Picture this…Your plane has crash landed deep in the Mayan jungle
as you walk through the archways to the briefing room
you’re immediately immersed in the ancient ruins of the jungle
The wow factor continues as you navigate the 2-level themed maze and contend with different obstacles including an interactive arena target. The arena is filled with fog to make the lasers and flashing lights more visible; music, black and LED lighting add to an out-of-this-world experience that you won’t soon forget. You’ve never played laser tag like this!
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Play individually, or in up to 7 teams. Earn points as a team and individually by tagging the opposition as many times as possible!
LASER TAG RULES
- Indoor shoes are required for laser tag
- No running
- No jumping
- No climbing
- No lying down
- Use caution around interior arena walls
- Must hold phaser with both hands
- Let us know if any guests suffer from the following: asthma, epilepsy, or seizures caused by fog or lighting
- Guests under 8 years old must be accompanied by an adult
- It is not recommended that children under the age of 5 play laser tag
All You Need to Know About Laser Tag
Do you want to spend the weekend with your friends but have no idea what to do? Head on over to Rush Laser Tag and Entertainment for a day of fun and excitement! We have a ton of video arcade games too if you want to skip the action and cool down for a while. Win as many credits as you can and get a chance to redeem awesome prizes from our booth!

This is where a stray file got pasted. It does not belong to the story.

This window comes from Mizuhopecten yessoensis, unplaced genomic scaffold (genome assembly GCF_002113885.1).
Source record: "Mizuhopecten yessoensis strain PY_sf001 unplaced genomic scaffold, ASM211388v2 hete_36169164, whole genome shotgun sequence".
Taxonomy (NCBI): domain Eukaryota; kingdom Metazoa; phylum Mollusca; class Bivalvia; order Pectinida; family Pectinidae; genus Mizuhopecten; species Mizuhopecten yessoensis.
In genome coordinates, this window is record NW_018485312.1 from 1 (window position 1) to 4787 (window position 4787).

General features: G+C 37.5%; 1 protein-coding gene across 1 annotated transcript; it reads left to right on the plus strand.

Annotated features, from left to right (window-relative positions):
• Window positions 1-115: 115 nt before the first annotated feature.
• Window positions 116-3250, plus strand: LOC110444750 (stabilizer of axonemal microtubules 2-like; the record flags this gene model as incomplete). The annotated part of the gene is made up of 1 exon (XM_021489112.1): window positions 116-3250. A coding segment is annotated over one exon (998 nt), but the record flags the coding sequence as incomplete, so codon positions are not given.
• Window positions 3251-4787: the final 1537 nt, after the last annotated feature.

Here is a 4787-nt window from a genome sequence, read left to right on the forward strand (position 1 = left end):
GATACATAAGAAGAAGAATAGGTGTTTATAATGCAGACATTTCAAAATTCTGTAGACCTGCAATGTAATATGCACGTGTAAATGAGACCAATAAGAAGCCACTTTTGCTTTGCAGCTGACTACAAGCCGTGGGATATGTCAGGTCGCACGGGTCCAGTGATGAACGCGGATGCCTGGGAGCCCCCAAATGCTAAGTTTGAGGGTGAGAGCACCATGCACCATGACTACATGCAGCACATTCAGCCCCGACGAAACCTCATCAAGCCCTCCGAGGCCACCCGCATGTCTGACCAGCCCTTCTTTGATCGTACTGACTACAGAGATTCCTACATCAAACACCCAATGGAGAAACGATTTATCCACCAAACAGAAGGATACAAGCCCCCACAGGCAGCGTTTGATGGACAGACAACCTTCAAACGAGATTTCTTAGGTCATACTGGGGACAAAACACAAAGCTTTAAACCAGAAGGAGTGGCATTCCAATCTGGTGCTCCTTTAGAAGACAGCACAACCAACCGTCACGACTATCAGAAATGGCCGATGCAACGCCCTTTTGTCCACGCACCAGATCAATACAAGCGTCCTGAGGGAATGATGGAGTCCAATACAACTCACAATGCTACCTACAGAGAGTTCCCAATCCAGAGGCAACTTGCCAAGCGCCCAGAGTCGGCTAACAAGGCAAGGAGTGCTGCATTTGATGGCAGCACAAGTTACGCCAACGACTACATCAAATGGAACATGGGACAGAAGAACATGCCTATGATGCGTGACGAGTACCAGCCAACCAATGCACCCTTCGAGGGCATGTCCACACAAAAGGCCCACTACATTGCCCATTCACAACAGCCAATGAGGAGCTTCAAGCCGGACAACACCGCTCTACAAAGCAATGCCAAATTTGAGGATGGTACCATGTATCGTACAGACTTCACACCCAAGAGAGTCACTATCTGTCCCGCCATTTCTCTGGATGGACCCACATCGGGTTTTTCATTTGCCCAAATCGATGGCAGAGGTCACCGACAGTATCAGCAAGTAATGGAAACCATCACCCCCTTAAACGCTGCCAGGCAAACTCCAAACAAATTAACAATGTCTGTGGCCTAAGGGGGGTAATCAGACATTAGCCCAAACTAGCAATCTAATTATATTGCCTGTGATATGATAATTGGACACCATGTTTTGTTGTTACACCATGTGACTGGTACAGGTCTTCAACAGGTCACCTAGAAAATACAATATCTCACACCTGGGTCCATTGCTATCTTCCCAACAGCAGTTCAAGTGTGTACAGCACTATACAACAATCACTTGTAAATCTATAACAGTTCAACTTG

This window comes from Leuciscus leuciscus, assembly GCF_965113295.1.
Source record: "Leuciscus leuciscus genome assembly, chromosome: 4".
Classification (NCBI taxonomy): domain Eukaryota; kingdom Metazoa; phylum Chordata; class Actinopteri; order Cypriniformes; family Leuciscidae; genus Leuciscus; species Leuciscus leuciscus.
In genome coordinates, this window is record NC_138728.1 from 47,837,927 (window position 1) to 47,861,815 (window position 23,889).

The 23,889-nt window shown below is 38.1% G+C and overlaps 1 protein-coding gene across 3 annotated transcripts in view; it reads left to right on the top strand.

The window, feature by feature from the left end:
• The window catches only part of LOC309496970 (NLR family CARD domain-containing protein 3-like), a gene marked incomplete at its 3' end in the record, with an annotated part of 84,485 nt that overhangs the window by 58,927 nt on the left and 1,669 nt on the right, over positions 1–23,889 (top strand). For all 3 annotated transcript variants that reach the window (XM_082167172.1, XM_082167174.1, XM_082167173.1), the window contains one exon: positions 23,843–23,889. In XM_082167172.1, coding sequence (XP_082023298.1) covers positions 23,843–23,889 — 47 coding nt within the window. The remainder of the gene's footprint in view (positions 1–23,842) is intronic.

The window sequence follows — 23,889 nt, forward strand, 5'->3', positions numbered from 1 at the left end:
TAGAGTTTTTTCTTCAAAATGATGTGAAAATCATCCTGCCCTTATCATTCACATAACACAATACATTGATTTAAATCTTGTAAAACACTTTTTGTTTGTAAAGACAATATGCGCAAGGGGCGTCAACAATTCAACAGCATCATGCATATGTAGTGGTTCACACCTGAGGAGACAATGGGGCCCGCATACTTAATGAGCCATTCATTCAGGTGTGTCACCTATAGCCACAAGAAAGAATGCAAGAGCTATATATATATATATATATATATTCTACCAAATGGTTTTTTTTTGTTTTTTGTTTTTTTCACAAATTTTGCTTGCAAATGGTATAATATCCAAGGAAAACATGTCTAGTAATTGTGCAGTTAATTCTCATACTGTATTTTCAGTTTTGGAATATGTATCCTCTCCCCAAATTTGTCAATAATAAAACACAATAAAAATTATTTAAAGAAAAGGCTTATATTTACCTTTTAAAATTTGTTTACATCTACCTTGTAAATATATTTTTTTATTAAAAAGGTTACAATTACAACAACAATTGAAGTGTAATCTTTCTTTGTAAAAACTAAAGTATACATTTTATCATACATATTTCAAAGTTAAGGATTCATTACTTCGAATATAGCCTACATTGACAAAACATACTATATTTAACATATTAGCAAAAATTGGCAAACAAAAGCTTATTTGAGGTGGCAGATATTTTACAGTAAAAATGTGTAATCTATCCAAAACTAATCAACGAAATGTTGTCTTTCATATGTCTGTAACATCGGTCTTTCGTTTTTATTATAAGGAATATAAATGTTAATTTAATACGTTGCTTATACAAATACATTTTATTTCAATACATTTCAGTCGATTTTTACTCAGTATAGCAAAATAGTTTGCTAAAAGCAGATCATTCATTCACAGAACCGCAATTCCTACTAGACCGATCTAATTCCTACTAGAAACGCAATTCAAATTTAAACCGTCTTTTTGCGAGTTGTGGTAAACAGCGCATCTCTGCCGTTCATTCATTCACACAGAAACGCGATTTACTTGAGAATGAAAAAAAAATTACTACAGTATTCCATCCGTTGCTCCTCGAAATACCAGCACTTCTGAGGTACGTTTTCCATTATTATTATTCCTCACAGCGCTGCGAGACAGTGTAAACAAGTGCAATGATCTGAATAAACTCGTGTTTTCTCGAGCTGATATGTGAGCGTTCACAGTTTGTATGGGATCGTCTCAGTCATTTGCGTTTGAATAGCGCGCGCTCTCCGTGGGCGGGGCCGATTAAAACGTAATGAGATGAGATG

With that being said, laser tag is a favourite among kids and young adults alike. The idea behind it is pretty genius and its origins are quite interesting too! You never would have guessed its military roots but that is why we have compiled all the info you need to know about the beloved game. Let us know what you think as we always look forward to hearing from our guests!
Toy companies back then were on the lookout for new devices to keep kids and tweens entertained. The impact of popular TV shows and films in the 1970s and 1980s influenced consumer behaviour as copying weapons or figures became a trend. For laser tag, however, the combined efforts of companies and the military brought the use of infrared detector systems to the industry. The products that were born out of the concept led to the blasters we enjoy today!